Artists: 100 volunteer hours is the ticket to your next residency

Fun fact: these folks are all interpretive dancers. via Facebook
Fun fact: these folks are all interpretive dancers. via Facebook

Despite the fact that life in the city has gone back to normal for most of us after Sandy, there’s still work to be done not only with cleaning up from the hurricane, but also in plenty of other aspects of civil life. Getting people excited about volunteering can be hard, which is why the Brooklyn Arts Council is set to launch an ambitious volunteering campaign asking artists to give 100 hours in six months. As a reward, you get access to opportunities that will make you a more famous artist. And all without having to through the Abramovic Method.

BAC’s Artist Volunteer Center will be a hub of support for people making art inspired by volunteerism, with artist residency programs, collaborative work spaces and a gallery center. The goal of all this is to get, and keep, artists connected with the communities around them, which is important. Hence the cool stuff being used t encourage volunteering. Of course, you’re thinking you might want access to all these wonderful things. in that case, be prepared to do a little work for them.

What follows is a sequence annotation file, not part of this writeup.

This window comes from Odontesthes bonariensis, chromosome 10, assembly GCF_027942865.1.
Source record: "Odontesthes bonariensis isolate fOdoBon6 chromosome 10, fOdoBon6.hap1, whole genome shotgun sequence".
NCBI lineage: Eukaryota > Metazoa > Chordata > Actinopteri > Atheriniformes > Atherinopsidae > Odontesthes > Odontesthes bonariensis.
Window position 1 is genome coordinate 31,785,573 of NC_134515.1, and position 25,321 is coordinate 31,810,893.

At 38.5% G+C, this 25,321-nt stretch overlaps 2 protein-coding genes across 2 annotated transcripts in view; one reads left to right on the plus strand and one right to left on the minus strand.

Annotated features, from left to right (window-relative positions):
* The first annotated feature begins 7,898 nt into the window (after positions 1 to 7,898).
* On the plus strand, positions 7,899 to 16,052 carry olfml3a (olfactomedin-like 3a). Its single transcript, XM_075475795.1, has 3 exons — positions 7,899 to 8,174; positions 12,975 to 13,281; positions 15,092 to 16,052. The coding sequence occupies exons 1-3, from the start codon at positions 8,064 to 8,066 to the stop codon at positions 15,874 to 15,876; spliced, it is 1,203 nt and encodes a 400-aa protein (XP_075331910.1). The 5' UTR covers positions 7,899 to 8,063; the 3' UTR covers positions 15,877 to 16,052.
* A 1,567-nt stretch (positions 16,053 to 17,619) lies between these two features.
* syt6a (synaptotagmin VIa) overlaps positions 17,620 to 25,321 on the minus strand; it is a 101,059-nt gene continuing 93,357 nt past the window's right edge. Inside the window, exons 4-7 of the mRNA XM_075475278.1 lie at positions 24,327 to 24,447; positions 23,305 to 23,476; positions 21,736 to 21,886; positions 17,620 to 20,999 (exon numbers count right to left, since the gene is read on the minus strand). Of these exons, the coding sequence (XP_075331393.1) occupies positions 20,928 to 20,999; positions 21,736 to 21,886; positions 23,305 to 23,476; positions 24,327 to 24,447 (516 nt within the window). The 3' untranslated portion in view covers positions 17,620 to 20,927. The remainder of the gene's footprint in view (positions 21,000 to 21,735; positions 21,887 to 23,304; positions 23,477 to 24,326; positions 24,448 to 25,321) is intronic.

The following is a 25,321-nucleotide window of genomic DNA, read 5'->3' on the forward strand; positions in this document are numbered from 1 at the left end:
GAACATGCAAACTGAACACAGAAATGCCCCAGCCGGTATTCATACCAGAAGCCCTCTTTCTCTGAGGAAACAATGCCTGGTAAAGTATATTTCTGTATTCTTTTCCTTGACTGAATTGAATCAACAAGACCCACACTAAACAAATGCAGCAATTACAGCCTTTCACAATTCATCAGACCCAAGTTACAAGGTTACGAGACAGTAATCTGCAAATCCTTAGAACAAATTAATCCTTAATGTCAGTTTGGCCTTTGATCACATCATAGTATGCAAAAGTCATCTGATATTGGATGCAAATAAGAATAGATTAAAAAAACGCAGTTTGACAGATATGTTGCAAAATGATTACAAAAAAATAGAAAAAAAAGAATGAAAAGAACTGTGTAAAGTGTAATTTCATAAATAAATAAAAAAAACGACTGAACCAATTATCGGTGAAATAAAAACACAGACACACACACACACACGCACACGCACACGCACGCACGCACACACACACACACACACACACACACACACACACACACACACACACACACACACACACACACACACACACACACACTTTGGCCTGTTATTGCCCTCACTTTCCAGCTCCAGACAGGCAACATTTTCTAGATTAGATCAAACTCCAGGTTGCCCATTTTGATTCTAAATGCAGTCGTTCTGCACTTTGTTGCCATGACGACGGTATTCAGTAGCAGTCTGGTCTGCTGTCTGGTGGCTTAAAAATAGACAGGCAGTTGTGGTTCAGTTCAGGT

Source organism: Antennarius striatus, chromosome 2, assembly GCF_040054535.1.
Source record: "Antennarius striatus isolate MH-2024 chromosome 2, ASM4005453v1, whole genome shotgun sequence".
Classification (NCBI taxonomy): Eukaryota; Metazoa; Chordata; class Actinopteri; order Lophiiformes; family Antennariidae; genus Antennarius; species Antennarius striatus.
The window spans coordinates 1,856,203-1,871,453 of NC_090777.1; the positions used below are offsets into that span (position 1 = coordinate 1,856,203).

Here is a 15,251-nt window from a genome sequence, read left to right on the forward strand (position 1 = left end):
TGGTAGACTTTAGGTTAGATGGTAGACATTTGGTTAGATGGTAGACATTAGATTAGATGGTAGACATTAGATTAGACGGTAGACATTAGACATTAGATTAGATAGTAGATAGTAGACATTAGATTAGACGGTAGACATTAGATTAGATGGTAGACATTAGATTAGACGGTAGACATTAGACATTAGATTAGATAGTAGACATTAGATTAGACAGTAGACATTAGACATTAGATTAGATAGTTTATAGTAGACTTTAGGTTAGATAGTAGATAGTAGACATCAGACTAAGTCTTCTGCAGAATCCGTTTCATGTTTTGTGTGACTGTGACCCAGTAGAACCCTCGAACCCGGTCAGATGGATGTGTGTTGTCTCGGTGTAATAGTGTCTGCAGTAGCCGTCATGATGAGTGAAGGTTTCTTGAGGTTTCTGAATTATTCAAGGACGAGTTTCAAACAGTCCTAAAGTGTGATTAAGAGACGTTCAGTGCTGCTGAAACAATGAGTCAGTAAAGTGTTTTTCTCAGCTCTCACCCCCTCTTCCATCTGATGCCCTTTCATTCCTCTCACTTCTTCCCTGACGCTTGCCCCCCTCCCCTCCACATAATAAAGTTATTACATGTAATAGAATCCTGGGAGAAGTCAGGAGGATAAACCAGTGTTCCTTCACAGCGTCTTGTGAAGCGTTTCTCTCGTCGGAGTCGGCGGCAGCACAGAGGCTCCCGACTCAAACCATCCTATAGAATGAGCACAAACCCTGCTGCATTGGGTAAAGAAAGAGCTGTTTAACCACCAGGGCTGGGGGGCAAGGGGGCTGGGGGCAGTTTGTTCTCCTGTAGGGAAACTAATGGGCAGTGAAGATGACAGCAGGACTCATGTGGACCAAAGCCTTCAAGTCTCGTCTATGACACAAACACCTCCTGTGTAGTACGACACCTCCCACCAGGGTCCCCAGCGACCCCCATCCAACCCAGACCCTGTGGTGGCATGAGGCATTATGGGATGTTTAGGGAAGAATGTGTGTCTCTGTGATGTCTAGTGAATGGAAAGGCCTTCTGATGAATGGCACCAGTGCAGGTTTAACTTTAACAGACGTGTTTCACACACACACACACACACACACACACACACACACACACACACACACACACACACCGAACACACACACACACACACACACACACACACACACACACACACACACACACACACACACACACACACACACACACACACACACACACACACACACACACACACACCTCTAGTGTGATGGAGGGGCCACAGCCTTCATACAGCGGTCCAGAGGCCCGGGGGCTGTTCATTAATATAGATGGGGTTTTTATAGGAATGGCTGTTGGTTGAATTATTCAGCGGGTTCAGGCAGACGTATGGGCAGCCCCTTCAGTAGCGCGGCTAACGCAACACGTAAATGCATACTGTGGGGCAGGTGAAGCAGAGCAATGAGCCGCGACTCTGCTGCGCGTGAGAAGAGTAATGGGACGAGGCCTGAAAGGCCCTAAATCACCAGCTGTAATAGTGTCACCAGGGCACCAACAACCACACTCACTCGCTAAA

Starting next Tuesday, October 29, the AVC is launching its 100 Hour AV Challenge, in which they ask artists from around the city to do 100 hours of volunteer work between then and April 29, 2014. They’ll be partnering with groups like Big Brothers and Big Sisters of NYC and the Partnership for Parks to point people in the right direction and provide ┬ávolunteer opportunities. The hours you spend volunteering can be exchanged for what the AVC is calling “cultural currency,” like access to opportunities to take part in gallery exhibitions, residencies and partnerships with arts organizations.

If it sounds good (and of course it does!) you can start with the October 29 Day of Service, which is looking for volunteers to help beautify Henry Street’s community garden. It’s a good place to start, because after all, no one wants to paint a picture of an ugly, trash strewn garden.

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